* is effectively doing
 */
public class PlainOldJavaObject {
    private String name;

    public String getName() {
        return this.name;
    }

    public void setName(String name) {
        this.name = name;
    }
}

Second, any code you create must be used somewhere to add value to something. Otherwise the code is worthless, and you should just delete the code.

So, since your code is used somewhere to facilitate some business process, by virtue of fully testing the relevant business process, your simple class should've been covered 100% already, without you having to write any Apex tests just for the simple class.

Example: Lightning Component Model

Since you showed the @AuraEnabled annotation in your sample code, I'm assuming you're probably trying to cover an Apex model you'd created for a Lightning component or app. As with Visualforce, the most basic test here is to simulate the loading of a page/view in your Apex test.

Let's say you have the following controller, no action methods, just properties.

public class ExpenseTrackerController {

    @AuraEnabled
    public Date currentDate { get; set; }

    @AuraEnabled
    public String summary { get; set; }
}

And this controller is used to back an Expense Tracker app. In this case, you may write Apex tests as follows, which not only provides code coverage but also validates the expected use of that code in a real scenario.

/**
 * Tests to cover the controller and model behaviors supporting the Expense 
 * Tracker app (expenseTracker.app). Assume there's an Apex class backing
 * the app called ExpenseTrackerController.
 */
@isTest
private class ExpenseTrackerAppTest {

    /**
     * Test that the user is able to log an expense in the app
     */
    @isTest
    private static void userLogsExpense {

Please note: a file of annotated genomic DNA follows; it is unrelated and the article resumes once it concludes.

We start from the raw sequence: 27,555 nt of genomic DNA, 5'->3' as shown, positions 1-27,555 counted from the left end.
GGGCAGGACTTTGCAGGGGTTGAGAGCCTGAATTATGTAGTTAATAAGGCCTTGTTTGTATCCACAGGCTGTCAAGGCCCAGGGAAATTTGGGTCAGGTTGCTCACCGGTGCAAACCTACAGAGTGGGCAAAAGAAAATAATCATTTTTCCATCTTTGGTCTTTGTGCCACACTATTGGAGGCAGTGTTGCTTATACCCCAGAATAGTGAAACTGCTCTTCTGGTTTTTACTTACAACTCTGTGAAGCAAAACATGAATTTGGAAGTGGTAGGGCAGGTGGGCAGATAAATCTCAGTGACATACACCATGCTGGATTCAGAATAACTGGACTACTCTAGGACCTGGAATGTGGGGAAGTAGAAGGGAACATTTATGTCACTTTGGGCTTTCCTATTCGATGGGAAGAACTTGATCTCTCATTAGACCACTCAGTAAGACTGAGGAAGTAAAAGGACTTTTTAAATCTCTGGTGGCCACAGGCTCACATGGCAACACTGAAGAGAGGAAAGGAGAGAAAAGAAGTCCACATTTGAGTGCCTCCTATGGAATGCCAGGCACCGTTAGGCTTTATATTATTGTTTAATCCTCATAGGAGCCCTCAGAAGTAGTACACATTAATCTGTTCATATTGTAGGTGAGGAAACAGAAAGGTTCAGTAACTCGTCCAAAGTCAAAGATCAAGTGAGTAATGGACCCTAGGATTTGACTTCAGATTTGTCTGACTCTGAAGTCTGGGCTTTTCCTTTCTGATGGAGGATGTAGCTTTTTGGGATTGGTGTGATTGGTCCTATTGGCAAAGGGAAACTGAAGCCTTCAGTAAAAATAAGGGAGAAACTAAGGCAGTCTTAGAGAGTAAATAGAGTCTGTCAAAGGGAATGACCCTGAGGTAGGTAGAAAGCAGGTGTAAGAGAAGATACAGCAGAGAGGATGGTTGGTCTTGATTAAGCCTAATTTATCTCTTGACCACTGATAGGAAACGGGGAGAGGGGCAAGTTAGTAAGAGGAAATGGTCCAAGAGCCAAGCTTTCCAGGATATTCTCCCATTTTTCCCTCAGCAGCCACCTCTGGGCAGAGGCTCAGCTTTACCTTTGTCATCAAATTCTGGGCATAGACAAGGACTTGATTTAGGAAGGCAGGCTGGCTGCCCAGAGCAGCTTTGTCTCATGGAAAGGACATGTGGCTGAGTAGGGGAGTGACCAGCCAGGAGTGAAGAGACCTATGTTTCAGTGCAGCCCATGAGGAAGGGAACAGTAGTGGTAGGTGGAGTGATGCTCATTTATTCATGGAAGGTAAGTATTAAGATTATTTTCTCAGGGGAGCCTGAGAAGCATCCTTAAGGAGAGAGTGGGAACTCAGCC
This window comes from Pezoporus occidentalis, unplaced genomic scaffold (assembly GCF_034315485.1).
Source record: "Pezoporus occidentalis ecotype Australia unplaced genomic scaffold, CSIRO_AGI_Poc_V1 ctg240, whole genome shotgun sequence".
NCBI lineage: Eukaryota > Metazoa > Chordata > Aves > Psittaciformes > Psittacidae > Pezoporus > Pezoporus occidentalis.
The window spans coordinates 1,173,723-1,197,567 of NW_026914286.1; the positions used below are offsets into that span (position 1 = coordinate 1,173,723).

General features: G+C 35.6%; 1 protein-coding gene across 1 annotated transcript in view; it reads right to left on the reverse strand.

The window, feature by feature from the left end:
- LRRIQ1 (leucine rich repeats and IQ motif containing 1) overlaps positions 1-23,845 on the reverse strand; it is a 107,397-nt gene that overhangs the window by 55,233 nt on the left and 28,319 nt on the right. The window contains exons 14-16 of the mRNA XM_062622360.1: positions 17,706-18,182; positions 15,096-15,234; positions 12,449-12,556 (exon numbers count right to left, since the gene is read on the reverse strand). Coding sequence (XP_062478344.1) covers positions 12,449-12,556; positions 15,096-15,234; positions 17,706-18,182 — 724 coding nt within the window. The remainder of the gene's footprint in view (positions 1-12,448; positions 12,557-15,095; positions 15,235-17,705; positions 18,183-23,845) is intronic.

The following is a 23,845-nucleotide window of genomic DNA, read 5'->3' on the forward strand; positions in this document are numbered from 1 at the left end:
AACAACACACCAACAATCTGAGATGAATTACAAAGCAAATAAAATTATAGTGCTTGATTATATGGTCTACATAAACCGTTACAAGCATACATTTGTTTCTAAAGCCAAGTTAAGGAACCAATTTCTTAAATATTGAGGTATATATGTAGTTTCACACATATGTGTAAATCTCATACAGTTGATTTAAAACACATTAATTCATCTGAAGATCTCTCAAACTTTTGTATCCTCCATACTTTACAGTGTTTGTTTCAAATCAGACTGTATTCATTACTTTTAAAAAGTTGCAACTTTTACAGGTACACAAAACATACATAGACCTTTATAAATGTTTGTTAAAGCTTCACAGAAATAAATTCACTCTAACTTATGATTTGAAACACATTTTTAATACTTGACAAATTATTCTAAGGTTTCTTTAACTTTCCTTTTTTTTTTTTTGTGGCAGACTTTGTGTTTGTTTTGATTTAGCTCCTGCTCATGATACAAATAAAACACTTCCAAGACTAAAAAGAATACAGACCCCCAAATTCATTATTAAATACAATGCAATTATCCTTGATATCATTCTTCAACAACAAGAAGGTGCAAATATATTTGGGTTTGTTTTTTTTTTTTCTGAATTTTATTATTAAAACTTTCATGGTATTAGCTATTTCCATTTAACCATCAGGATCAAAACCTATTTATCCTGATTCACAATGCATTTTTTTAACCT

// Initialization of the controller
        ExpenseTrackerController controller = new ExpenseTrackerController();

        // Simulate the load of the controller specifically in the context
        // of the Expense Tracker app
        loadExpenseTrackerApp(controller);

        // Start the test and enter some data
        Test.startTest();

        // Simulate data entry
        controller.currentDate = Date.today();  // invokes setter
        controller.summary = 'Apex testing Q&A';  // invokes setter

        // ...
    }

    /**
     * Utility method used by all test methods to simulate the initial loading
     * of the Expense Tracker app. When the app loads, all getters are called
     * to get the values of specific properties in the controller.
     */
    private static void loadExpenseTrackerApp(
            ExpenseTrackerController controller) {

        // Simulate the getting of specific properties, in the order that
        // they are rendered on the view.
        Date currentDate = controller.currentDate;  // invokes getter method
        String summary = controller.summary;  // invokes getter method
    }
}
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2

Just Create the Object of that Class. For example, If your class name is A then:

 A objectOfA = new A();   // this will invoke the constructor.

For more details on best practice and for getting started with test class please refer to: Write at Test Class for a really simple class